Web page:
Tuesday, December 1, 2009

The Policy of Caring - by Jaye Seiho Morris

It is such a treat to be included in the Great Buddho-blogging Article Swap, sponsored by Nate DeMontigny, from Precious Metal blog. Today, as part of the swap, Jaye Seiho Morris and I are trading blogs. Seiho is posting on Mind Deep blog, and I am writing on his blog, Digital Zendo. I can't remember where I first 'met' Seiho first, Twitter, or this blog, but since then, he and I have been supporting each other with the gift of our spiritual friendship.

As people we hold any number of policies and rules, within our mind. For me, my experience with Zen (the practice of unifying the mind) gives me an opportunity to look, sit with and come to know my internal operating system. The one I've been spending a lot of time with on the sitting cushion is the "Policy of Caring."

Today if You asked me to summarize my Zen practice, "Learning to consistently express, a policy of caring" would be my answer. The attributes that I associate with the policy of caring are; Hope, honesty, active listening, kindness, mindfulness, open-ness of heart, attentiveness, fortitude and to be vested in each other. In applying the attributes mentioned above, we are enabled to see well beyond our own experiences and appreciate the life and effort of others.

Yesterday, in a comment to me, a person wrote something which deeply moved me. He said, "I have lived a fairly nomadic lifestyle over the past 3 years: 2 major moves for downsizing and financial reasons and many micro moves for abatement and PTSD issues. I"m still healing from some traumatic events (stalker, sexual assault, workplace bullying, financial hemorrhaging, getting robbed, loss of friends in the mess of it all, judgmental family members... 5 Christmas mornings alone (2 in hotels) and equal birthdays (Dec 26) and New Years eve's on my own. I have done alright with it... chosen my own company and blessed those whom I wished to be with but was not. "

In another instance, I know someone who struggles with the nature of a relationship to their significant other, unsure if the person will ever arrive emotionally. In another instance, a person verbalized anxiety and frustration in a job, feeling undervalued and unappreciated. I listened to someone scared their children would be upset if they couldn't give them the gifts they really wanted at Christmas. In still another instance, I encountered someone fearful they would not be able to stay sober over the holidays, because of feelings of loneliness.

Everyone seems to have something, large or small that contributes to suffering or a feeling of not being at home with ourselves. It's all there. The question is are we caring enough to see the person… hear the person… feel the person… take a moment to understand the person...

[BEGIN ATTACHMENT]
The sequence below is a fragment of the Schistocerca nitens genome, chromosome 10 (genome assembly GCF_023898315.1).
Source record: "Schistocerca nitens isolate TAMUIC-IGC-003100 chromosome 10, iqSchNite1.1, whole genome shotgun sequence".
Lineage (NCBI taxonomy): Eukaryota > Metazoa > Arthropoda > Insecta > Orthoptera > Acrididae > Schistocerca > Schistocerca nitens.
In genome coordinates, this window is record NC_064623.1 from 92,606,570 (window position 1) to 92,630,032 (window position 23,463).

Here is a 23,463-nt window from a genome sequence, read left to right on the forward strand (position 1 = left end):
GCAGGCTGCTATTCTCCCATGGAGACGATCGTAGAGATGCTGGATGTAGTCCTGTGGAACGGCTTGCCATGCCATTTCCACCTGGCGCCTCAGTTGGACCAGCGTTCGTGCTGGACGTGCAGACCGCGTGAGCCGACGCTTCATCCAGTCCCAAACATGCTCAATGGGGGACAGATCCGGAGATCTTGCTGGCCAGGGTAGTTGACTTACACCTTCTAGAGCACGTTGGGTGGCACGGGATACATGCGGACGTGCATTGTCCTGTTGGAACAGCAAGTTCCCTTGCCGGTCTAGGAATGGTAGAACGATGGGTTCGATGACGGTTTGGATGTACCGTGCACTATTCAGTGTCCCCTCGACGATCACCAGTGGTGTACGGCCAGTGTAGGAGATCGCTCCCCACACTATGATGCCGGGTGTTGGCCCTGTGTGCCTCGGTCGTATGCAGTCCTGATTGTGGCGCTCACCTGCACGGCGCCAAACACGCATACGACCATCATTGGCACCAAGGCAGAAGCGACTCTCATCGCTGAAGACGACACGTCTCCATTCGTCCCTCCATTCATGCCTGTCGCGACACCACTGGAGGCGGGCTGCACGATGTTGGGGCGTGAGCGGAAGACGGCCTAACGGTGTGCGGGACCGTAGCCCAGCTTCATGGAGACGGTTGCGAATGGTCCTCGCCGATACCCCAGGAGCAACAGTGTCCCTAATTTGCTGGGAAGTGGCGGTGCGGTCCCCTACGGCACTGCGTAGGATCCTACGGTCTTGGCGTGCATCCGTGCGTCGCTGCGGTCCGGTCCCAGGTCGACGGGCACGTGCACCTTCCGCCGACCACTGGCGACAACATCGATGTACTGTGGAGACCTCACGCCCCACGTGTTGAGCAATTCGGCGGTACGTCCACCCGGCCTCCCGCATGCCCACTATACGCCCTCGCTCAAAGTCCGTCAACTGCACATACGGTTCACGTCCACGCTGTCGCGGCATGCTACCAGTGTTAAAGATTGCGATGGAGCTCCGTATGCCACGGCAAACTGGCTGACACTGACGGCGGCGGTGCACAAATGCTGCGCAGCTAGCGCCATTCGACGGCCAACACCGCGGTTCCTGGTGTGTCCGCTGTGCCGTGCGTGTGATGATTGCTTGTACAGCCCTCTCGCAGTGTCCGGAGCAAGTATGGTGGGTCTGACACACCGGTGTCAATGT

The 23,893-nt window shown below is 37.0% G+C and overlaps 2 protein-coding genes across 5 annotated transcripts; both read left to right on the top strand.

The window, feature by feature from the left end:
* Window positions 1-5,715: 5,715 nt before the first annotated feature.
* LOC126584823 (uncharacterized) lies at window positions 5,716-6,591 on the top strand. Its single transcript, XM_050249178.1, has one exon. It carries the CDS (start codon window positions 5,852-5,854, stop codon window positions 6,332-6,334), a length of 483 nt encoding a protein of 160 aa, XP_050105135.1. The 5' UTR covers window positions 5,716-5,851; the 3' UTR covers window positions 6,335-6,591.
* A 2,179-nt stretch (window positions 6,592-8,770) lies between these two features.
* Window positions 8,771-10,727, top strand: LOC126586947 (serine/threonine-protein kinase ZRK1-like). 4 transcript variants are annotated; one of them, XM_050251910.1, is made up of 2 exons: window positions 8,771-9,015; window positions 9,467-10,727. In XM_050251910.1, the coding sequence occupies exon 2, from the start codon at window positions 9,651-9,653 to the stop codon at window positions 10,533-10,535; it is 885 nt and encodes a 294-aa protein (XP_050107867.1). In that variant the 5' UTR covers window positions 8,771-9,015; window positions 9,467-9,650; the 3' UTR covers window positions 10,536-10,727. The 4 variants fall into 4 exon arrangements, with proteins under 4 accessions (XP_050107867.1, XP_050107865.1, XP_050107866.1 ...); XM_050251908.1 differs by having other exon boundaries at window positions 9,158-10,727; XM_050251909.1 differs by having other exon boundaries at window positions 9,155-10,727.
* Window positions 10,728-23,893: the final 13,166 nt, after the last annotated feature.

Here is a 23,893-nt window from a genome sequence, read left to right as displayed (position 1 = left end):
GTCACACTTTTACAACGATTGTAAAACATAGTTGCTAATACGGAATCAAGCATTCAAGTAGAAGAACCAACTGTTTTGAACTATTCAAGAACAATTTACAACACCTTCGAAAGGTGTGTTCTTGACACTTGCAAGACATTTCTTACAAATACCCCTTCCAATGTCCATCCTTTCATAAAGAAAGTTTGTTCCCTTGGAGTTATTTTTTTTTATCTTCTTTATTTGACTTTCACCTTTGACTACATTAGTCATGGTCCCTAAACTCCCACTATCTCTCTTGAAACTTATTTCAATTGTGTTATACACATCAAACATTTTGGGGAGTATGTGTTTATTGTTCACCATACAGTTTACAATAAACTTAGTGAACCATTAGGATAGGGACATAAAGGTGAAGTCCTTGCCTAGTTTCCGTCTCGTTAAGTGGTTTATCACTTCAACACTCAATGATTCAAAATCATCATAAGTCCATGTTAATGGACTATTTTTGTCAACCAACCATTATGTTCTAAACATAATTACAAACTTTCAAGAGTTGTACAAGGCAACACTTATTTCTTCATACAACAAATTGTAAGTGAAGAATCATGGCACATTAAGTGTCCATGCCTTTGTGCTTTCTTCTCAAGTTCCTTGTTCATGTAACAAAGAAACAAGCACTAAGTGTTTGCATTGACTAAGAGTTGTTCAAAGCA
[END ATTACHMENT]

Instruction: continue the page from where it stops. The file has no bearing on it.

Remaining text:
Once we recognize suffering, an opportunity presents itself for us to be an expression of caring. This can take on innumerable forms. Despite the many different ways of expression, the one thing they are have in common is moving off the sidelines, being engaged, reaching out and making an effort to connect hearts and minds. The gap and distance is shortened, if not dissolved altogether.

This is my point of appreciation, having the opportunity to write on Marguerite's blog today. Her efforts as a wife… a hospice volunteer… a writer… a friend… a human being…. and her willingness to discuss the process, especially as it reflects within her practice is a kindness that's not designed to be measured. It's a simple gift. It's "Shu Jo Mu Hen Sei Gan Do." In english this means, "However innumerable all beings are, I vow to help them all." Indeed simple but so very profound.

Put another way, it's the policy of caring, put into action. It is an effort that ripples out, through our lives, improving the texture and quality of This moment. As a human being, I continue to learn so much, by that paths travelled by others.

May All Beings Be Caring,

Seiho Jaye Morris, Friend.


  1. It is a wonderful blog.
    I think that feelings that sympathize with the person are very important.
    However ,it is attended with the difficulty at time.Because the big wall of the ego obstructs it.But,the buddhist devotes bravely by my/him/herself...four petition...mind...praying.

    ”syujyou muhen seigan do"

  2. thank you Potalakun! it is a process, isn't it? one breath, one mindful moment at a time . . . down to one's heart, out to other's heart.

    deep bow back.

  3. thank you for partaking in the swap... was great to add you both at the tail end and get you involved.

  4. Oh! thank YOU, for organizing, and for all new connections you helped foster in buddhist blogosphere.

    deep bow,


  5. Well done :) A post to stop the busy-mind and let it settle on listening and caring. In deep appreciation, Justin.

  6. Thank you Justin, for caring about caring . . . The web of loving connections is what makes this life worth living.

    I really like your blog by the way and will add it to list of my favorite blogs.

    Deep bow,


  7. such as accessible post. Thank you.


  8. Thank you Genju. Loved your last post, by the way. Just left a comment.

    deep bow,